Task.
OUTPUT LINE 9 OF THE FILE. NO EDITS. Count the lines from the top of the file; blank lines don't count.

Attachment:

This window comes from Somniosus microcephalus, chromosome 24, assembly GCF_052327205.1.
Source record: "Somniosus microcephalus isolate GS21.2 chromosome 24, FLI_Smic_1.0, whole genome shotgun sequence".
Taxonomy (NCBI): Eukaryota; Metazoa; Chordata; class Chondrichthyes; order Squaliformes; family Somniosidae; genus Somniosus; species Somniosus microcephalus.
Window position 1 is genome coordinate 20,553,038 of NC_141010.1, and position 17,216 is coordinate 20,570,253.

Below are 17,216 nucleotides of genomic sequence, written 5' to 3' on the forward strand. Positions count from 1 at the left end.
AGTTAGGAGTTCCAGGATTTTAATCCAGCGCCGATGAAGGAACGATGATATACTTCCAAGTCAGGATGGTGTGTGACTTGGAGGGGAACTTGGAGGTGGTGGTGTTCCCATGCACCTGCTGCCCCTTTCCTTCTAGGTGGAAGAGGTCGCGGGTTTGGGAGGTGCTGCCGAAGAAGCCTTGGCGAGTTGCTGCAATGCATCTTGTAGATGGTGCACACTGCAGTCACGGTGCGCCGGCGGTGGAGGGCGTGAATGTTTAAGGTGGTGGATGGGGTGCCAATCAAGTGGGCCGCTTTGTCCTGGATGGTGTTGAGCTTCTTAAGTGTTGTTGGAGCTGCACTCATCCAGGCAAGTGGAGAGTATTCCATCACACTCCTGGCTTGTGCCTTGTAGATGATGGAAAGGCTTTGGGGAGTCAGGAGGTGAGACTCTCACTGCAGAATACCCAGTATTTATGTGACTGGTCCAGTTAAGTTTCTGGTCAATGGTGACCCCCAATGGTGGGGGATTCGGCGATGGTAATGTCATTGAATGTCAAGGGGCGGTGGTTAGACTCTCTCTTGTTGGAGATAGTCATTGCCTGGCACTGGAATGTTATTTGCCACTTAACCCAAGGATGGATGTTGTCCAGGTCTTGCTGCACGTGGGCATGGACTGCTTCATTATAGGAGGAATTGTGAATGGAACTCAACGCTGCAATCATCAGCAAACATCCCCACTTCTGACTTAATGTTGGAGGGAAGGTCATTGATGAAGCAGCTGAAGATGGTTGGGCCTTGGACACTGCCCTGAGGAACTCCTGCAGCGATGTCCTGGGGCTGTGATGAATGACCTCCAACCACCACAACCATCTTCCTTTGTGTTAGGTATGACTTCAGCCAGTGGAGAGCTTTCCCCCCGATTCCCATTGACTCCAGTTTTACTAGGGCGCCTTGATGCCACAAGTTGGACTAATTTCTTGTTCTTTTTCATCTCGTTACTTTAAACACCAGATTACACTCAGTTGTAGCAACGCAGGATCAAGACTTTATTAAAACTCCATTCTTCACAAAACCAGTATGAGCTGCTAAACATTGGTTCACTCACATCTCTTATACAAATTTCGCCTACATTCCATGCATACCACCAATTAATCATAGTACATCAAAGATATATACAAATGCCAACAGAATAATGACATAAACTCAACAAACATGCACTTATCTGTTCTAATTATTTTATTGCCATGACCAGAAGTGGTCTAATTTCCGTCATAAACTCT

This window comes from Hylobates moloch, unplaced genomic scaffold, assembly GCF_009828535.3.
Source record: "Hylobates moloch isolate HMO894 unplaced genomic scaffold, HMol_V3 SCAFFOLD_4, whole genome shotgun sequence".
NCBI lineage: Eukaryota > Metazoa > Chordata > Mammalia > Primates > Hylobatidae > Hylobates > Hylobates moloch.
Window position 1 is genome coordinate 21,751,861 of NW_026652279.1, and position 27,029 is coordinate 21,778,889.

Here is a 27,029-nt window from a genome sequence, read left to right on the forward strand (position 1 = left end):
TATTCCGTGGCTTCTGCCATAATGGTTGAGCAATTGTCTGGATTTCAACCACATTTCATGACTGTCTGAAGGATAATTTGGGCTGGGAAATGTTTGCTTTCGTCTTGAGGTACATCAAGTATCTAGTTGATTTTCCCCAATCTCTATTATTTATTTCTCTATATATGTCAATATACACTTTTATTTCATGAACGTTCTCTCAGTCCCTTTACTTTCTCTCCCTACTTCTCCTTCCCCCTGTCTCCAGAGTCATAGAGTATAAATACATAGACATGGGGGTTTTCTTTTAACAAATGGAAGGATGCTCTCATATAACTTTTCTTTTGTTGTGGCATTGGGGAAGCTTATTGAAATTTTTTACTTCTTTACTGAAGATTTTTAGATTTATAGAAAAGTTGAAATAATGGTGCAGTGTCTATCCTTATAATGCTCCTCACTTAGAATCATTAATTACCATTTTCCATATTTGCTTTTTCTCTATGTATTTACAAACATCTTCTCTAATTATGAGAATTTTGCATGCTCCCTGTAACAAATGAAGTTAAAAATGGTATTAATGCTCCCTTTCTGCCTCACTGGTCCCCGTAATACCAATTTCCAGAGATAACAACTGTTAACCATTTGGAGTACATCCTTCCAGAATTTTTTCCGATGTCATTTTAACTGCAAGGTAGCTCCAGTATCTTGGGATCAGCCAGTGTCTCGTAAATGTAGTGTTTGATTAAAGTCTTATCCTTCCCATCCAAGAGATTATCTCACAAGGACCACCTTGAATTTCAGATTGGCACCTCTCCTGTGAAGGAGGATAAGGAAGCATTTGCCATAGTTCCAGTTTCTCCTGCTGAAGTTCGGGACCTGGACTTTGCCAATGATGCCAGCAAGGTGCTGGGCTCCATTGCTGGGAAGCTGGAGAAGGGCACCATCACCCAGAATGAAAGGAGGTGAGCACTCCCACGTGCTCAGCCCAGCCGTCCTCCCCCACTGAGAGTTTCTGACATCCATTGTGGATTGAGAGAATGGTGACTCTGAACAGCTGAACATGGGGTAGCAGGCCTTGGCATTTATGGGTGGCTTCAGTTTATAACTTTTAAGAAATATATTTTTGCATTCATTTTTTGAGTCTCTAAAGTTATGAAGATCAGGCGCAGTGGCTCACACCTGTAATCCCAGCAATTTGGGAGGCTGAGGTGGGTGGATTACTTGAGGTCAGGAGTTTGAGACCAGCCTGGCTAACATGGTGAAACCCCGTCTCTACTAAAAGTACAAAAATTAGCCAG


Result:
NCBI lineage: Eukaryota > Metazoa > Chordata > Mammalia > Primates > Hylobatidae > Hylobates > Hylobates moloch.